Curb hate speech without impinging on freedom of expression
Image credit: David Gothard
Social media are the convenient platforms for exercising freedom of expression. Facebook is a giant social technology boasting of 2.7 billion monthly active users while Twitter, a popular micro-blog, has 330 million monthly active users.
The expansion of internet facility has enabled people's access to these media. However, these social media are not out of criticism. The 2016 case of Cambridge Analytica, sheer hatred campaign against Rohingya in Myanmar, and live video feed of Christchurch carnage in New Zealand in 2018 earned huge disrepute to tech tycoon Facebook. These incidents alarmed the global leaders to pronounce that Facebook was endangering democracy by fueling hate speech, helping erosion of electoral value and breaching personal privacy.
Facebook was blamed of stoking hatred against Rohingya Muslim and the Christchurch attack was a horrible incident that the attacker went live on Facebook while shooting the people. It was indeed an extreme case of hatred. If social media like Facebook are fueling hatred of supremacists targeting any gender, community, class, culture, religion, sex how can these platforms be believed only as a tool to empower citizens and to democratize the system? This question needs urgent attention.
These incidents forced many countries and blocs to reconsider the role of social media platform and they even advocated regulating tech companies. At the same time, some countries have violated free speech in the name of curbing hate speech online.
Whether it is the case of misinformation or hate speech online or digital capitalization, European Union is on the front line to whet discussion/debate as well as formulation and implementation of policy and laws on it. The EU countries in the recent years have emerged tough against tech companies- even fining Facebook and Google over breach of various agreements.
In a bid to tackle hate speech, especially racism and xenophobia, the EU signed a code of conduct with tech giants Facebook, Twitter, YouTube and Microsoft as early as 2016. The code has made the tech companies mandatory to remove illegal hate speech within 24 hours and disable access to such contents. The EU was asked to criminalize hate speech in the wake of rising hate speech by the extremists against migrants/refugees.
The UK's white paper on 'Online Harms' in July 2019, French law to combat hateful content, seeking cooperation from tech companies last May early this year, and Germany's effort to tighten the rule on regulating tech companies to curb hateful content in June early this year are important developments. Together the rights defenders are alert of not letting the rule violating other fundamental rights in the name of combating hateful contents spreading online.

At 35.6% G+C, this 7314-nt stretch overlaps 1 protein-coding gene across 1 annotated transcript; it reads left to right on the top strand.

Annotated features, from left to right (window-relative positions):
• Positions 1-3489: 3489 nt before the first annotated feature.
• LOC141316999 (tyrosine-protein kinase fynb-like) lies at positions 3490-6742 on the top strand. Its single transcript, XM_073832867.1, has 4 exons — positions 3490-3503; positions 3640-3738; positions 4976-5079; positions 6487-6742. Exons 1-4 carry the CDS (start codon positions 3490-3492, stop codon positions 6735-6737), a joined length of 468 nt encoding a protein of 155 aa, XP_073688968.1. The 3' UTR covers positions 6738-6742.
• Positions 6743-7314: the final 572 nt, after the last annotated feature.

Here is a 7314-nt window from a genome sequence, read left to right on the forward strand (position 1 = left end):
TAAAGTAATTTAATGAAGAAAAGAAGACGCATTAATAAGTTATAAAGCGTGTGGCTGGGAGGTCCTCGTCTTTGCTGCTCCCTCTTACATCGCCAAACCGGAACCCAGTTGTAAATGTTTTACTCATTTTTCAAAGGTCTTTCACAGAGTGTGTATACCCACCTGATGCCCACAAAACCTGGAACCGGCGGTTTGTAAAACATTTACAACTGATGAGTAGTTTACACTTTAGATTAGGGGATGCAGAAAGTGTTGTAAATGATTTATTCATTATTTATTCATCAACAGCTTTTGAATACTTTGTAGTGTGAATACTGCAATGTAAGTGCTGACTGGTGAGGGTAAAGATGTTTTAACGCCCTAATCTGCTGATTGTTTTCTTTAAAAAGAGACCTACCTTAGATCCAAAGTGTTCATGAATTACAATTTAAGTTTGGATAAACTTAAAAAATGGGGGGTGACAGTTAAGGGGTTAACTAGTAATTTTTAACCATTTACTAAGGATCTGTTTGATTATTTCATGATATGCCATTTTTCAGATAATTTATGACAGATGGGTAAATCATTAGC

Interestingly, at a time when the cross-border nature of internet has made it universal tool to connect the world and exchange ideas and knowledge conveniently, the same characteristic has put the jurisdiction of internet crime in complicated state. Policy makers, security agencies, civil society and rights defenders are equally worried over spiraling hatred on internet.
Discussions have flared up from lawmaking at home to seeking technological solution and applying international law. A case in point is of early 2000. Then internet giant Yahoo! had kept Holocaust memorabilia on auction in its website, which was taken as hate speech in France while the US protected it under the First Amendment of the US constitution. The varying court rulings in the France and the US on hate speech over same issue on internet were new problem on regulating hate speech online, drawing wider attention. Although the internet since then has come a long way, the above case shows how societal values and norms, culture and national specificity determine hate speech and the law on it.
One of the complicated tasks as various countries' experience show is the lack of balance between the freedom of expression and hate speech. While tilting towards hateful contents, the essence of free speech is jeopardized. At the same time, difficulty to define hate speech might be arisen because of contextual variation. In view of technology blurring boundary and warranting re-definition, all sectors concerned should be clear on hate speech and free speech, so that formulation of law would not draw criticism. Once we try to strike balance between free speech and hate speech online, the universal concept of free, open and safe internet can be realized.
The Information and Technology bill, which is still under consideration in parliament can wipe out vagueness on the points like 'social networks', 'hatred', 'harmonious relations' are still demanded by the free speech advocates. Lawmakers can utilize the present time to study adequately on such pressing issues.
Moreover, with EU countries' activism on taming tech companies to curb hate speech, people in policy making level in Nepal could be encouraged to follow suit. But before formulating policy and laws that deal with digital sphere, adequate discussion and understanding of the subject is imperative. As the internet is itself a cross-cutting and trans-border network, the issues around it like hate speech, freedom of expression, privacy, data protection etc warrant engagement from multiple sectors ranging from lawmakers to technologists and security to right defenders. Similarly, hasty generalization of any incident equally shows dearth of knowledge or sheer indifference to the issue.
Published on 1 December 2020
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